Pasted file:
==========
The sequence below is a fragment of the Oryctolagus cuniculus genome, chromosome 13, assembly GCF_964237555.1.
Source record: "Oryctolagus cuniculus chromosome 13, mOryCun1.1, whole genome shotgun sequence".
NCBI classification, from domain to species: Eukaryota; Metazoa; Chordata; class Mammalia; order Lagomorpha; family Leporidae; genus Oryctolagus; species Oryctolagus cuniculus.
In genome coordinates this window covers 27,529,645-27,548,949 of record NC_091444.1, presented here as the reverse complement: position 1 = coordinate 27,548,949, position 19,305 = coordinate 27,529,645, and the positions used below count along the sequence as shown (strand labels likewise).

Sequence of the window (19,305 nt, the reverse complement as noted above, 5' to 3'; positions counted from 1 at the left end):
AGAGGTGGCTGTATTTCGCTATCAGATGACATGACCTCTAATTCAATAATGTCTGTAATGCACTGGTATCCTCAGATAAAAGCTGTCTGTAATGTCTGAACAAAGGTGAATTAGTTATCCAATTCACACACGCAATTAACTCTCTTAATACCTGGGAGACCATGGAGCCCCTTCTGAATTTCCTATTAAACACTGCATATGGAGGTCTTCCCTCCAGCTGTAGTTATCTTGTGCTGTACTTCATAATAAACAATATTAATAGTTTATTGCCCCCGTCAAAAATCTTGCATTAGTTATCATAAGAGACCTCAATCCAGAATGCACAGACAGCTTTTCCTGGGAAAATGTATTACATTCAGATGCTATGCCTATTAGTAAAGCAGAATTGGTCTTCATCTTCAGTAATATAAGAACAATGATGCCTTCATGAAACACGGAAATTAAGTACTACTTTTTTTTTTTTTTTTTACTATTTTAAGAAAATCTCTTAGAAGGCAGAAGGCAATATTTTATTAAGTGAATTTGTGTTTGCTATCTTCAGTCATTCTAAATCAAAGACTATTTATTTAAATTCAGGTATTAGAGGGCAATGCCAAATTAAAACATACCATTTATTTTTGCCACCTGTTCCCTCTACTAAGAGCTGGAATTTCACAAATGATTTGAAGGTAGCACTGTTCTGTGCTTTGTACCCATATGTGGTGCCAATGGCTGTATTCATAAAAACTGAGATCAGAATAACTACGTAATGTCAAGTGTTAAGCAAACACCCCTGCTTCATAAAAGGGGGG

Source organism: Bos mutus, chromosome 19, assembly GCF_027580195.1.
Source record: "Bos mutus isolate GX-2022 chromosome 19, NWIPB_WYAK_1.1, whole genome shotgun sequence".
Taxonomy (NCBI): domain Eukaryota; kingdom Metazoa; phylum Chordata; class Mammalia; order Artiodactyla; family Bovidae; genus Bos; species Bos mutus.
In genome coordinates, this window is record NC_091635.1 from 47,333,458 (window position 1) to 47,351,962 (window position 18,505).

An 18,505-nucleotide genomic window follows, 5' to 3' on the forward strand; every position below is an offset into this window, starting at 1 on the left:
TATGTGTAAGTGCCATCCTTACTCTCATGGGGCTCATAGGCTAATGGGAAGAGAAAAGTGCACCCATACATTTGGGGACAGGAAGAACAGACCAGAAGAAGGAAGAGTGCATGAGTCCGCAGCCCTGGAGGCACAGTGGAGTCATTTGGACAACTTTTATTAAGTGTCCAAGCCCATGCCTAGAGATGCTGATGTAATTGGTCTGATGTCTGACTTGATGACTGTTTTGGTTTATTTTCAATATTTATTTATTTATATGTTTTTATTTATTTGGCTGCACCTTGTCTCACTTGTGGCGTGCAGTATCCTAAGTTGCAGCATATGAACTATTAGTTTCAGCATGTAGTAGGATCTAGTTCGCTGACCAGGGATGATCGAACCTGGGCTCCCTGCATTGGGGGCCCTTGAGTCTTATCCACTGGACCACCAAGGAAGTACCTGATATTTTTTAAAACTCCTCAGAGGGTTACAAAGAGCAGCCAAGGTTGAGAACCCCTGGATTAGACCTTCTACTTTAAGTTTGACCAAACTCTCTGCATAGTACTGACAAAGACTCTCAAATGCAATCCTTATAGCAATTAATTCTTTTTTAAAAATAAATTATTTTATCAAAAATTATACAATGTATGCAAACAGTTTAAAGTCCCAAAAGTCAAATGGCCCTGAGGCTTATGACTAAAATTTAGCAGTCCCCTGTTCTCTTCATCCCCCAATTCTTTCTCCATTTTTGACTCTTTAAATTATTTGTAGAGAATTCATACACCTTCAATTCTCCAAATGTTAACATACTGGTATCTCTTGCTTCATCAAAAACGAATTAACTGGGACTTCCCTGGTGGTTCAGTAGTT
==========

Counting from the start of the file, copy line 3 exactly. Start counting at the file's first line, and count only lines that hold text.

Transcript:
NCBI classification, from domain to species: Eukaryota; Metazoa; Chordata; class Mammalia; order Lagomorpha; family Leporidae; genus Oryctolagus; species Oryctolagus cuniculus.